Milk is synthesized in the mammary gland. Within the mammary gland is the milk producing unit, the alveolus. It contains a single layer of epithelial secretory cells surrounding a central storage area called the lumen, which is connected to a duct system. The secretory cells are, in turn, surrounded by a layer of myoepithelial cells and blood capillaries.
The raw materials for milk production are transported via the bloodstream to the secretory cells. It takes 400-800 L of blood to deliver components for 1 L of milk.
- Proteins: building blocks are amino acids in the blood. Casein micelles, or small aggregates thereof, may begin aggregation in Golgi vesicles within the secretory cell.
- C4-C14 fatty acids are synthesized in the cells
- C16 and greater fatty acids come directly from feed or are preformed as a result of rumen hydrogenation and are transported directly from the blood to the secretory cell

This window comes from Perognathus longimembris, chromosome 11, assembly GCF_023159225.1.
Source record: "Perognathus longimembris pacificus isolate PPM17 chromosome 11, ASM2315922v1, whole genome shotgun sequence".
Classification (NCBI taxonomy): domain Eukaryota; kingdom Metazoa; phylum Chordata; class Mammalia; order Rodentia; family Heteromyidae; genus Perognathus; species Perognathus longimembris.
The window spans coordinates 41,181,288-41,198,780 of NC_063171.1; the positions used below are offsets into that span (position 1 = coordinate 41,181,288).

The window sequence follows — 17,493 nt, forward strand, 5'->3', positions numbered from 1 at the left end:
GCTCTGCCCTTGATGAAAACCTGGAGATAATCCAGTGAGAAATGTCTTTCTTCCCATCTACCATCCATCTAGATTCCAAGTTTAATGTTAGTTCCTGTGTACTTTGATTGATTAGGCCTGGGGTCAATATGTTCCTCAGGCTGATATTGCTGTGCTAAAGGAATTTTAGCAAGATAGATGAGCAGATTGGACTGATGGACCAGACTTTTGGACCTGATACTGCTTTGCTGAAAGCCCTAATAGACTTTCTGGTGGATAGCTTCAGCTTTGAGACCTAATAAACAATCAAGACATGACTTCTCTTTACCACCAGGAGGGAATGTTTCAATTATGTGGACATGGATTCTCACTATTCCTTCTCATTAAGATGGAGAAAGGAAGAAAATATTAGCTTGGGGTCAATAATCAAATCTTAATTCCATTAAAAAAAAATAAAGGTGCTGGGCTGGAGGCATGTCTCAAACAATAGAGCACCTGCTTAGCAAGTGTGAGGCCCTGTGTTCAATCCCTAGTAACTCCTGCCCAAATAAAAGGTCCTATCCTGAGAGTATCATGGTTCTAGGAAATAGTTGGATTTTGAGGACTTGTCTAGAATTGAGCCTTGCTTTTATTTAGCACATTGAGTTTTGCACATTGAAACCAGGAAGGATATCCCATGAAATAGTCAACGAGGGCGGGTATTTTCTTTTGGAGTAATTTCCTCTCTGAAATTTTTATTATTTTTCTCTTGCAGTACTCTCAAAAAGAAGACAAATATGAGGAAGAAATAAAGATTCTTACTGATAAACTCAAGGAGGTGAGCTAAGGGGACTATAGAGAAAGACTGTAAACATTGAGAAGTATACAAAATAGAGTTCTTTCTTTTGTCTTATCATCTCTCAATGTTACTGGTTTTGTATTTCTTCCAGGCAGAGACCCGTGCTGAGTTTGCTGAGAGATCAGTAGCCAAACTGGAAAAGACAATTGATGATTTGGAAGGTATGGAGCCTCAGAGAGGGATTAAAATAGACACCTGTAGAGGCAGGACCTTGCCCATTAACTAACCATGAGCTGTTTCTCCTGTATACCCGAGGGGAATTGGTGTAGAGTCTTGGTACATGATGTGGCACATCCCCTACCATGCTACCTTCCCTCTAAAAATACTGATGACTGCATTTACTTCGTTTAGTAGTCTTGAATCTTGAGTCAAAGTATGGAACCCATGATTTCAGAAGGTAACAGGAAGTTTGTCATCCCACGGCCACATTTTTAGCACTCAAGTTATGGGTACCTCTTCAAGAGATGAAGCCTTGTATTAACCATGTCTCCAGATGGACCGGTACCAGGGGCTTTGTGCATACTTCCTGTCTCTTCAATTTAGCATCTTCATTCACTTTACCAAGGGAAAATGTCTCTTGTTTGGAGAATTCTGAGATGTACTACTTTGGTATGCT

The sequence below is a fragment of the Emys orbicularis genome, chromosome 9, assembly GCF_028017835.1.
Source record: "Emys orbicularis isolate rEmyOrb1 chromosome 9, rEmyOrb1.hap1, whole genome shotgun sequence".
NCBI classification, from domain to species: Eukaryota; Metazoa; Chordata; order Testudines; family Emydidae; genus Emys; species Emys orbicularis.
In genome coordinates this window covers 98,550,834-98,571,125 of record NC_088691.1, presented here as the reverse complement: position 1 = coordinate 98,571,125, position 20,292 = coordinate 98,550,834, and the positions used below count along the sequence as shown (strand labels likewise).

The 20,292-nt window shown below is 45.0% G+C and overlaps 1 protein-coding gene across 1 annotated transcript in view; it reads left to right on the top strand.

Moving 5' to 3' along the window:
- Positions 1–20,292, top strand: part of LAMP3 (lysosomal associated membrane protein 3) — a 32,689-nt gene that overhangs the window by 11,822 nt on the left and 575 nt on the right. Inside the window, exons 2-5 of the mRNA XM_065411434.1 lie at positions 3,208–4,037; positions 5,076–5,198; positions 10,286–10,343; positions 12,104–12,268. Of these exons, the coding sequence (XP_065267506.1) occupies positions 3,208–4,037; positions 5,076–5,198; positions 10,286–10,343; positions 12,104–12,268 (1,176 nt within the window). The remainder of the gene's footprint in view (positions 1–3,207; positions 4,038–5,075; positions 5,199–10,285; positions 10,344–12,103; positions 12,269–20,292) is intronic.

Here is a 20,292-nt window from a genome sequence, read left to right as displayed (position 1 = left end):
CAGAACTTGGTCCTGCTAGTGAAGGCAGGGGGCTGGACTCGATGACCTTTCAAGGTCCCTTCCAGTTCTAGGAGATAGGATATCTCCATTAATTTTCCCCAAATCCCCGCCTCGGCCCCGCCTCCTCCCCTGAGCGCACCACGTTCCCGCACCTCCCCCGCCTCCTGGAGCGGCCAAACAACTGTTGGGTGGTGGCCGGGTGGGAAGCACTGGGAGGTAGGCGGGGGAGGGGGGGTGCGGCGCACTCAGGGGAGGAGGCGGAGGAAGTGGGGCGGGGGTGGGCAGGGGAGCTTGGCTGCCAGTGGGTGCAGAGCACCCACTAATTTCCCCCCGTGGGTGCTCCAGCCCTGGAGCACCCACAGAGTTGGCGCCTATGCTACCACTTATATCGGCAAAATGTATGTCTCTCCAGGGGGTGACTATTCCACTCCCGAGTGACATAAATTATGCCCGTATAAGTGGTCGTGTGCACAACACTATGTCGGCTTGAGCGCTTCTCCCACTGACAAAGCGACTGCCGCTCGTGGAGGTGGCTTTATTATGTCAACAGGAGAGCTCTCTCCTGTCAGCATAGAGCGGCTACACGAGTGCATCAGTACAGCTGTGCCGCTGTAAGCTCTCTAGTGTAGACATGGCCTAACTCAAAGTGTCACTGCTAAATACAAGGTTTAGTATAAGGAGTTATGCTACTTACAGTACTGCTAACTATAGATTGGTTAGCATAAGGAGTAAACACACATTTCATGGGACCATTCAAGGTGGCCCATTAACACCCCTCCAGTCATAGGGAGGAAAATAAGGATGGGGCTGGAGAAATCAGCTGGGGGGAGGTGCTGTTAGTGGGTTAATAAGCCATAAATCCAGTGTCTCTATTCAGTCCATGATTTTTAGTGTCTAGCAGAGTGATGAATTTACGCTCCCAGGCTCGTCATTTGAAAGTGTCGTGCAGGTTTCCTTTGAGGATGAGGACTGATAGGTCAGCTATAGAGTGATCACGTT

- Lactose: milk is in osmotic equilibrium with the blood and is controlled by lactose, K, Na, Cl; lactose synthesis regulates the volume of milk secreted
The milk components are synthesized within the cells, mainly by the endoplasmic reticulum (ER) and its attached ribosomes. The energy for the ER is supplied by the mitochondria. The components are then passed along to the Golgi apparatus, which is responsible for their eventual movement out of the cell in the form of vesicles. Both vesicles containing aqueous non-fat components, as well as lipid droplets (synthesized by the ER) must pass through the cytoplasm and the apical plasma membrane to be deposited in the lumen. The milk fat globule membrane is comprised of the apical plasma membrane of the secretory cell, and the plasma membrane is continually renewed by the vesicles.
Milking stimuli, such as a sucking calf, a warm wash cloth, the regime of parlour etc., causes the release of a hormone called oxytocin. Oxytocin is released from the pituitary gland, below the brain, to begin the process of milk let-down. As a result of this hormone stimulation, the muscles begin to compress the alveoli, causing a pressure in the udder known as letdown reflex, and the milk components stored in the lumen are released into the duct system. The milk is forced down into the teat cistern from which it is milked. The let-down reflex fades as the oxytocin is degraded, within 4-7 minutes. It is very difficult to milk after this time.